You don’t have to be a market monetarist to recognize the urgent need for a higher level of nominal growth in the US economy. Higher nominal growth would result in lower unemployment, higher government revenues, lower social expenditure, a lower deficit, and a higher denominator for the debt ratio. Most importantly, it would create private-sector jobs, something our leaders supposedly care about.
If we would like to see, say, 4-5% real growth, then we need 6-7% nominal growth. The US economy performed at that level for most of the past thirty years. Recessions occurred, but were followed by a resumption of strong nominal and real growth. That isn’t happening this time.
We have heard many reasons suggested for the weakness of the current recovery. We can debate that subject. But what we can’t debate is the fact that nominal growth has been slowing for the past 18 months:
As I have said before, you can’t get 4-5% real growth with 3% nominal growth--not in this universe. The current level of nominal growth is dangerously low, and falling. Here is what the Fed has to say about this situation: “The Committee expects that, with appropriate policy accommodation, economic growth will pick up from its recent pace and the unemployment rate will gradually decline toward levels the Committee judges consistent with its dual mandate.”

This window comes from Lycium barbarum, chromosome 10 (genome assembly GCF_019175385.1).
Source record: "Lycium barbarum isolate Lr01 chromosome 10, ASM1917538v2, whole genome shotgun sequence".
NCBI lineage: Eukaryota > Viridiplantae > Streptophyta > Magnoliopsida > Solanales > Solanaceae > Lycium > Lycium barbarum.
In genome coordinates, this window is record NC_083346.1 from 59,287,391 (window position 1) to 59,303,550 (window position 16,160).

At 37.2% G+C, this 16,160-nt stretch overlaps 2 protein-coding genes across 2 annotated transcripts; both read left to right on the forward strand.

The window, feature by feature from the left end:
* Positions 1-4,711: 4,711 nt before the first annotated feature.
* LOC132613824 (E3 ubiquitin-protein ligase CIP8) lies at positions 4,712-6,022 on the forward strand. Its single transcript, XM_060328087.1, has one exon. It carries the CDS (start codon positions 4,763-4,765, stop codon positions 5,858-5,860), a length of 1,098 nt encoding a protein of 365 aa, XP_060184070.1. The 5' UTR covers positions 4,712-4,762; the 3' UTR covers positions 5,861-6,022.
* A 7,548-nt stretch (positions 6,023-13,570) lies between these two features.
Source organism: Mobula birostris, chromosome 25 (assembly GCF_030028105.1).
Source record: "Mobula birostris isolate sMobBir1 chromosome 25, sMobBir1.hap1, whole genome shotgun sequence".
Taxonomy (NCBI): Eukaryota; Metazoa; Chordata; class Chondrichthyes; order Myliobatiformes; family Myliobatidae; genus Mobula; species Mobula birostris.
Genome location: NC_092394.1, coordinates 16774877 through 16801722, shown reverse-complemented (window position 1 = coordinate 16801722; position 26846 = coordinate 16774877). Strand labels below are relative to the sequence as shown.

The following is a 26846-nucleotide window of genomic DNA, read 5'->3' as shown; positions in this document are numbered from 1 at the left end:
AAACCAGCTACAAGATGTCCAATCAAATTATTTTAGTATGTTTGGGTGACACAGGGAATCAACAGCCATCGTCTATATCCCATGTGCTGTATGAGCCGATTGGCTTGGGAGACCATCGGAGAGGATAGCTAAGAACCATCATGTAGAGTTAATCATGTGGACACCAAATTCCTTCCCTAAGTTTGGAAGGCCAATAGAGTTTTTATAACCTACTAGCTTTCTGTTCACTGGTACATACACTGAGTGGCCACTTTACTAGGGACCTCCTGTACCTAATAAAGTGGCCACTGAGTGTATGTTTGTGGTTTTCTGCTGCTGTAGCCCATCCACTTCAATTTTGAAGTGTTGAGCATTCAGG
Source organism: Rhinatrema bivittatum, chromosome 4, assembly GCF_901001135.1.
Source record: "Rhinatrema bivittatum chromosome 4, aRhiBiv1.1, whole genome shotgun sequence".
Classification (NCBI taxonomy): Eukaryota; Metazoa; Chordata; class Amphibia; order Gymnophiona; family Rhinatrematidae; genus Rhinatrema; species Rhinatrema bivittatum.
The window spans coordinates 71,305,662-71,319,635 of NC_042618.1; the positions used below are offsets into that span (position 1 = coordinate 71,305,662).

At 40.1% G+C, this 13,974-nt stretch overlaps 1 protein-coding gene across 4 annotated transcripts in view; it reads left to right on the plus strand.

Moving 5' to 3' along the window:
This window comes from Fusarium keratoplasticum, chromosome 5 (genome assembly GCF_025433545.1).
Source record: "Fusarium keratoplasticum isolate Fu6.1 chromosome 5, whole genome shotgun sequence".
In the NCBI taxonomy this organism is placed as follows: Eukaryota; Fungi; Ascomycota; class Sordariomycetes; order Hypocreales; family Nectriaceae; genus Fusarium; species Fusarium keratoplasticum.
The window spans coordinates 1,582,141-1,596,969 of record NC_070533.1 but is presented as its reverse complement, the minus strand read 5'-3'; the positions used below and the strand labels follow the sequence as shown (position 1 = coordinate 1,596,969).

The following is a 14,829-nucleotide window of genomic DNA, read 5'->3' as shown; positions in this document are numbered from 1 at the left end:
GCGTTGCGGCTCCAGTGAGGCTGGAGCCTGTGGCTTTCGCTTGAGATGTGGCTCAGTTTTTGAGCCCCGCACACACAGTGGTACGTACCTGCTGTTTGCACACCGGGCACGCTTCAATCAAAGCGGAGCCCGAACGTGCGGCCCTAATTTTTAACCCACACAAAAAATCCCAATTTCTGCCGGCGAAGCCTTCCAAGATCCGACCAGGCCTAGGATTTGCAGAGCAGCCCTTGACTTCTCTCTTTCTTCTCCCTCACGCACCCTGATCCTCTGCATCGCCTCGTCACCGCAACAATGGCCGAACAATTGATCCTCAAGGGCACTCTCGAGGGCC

That complacent forecast is surprising, considering the fact that economic growth is declining, and that neither of the Fed’s mandates are anywhere near being achieved after four years of “recovery”. The Fed’s prescription is to do more of the same, or maybe a bit less. These cycles are natural; be patient.
There is no acknowledgement that weak economic growth is a result of incorrect monetary policy. It is amazing to me that in all the public drama about the next Fed chairman, there is almost no discussion of the fact that the Fed has dropped the ball, and what it might do to get things moving again. Fed policy is a much more important topic than whether Larry Summers needs gender sensitivity training. The Fed needs a wake-up call.
“There is compelling evidence that the Japanese economy is suffering today from an aggregate demand deficiency. If monetary policy could deliver increased nominal spending, some of the difficult structural problems that Japan faces would no longer seem so difficult.”
--Ben Bernanke, Tokyo, 1999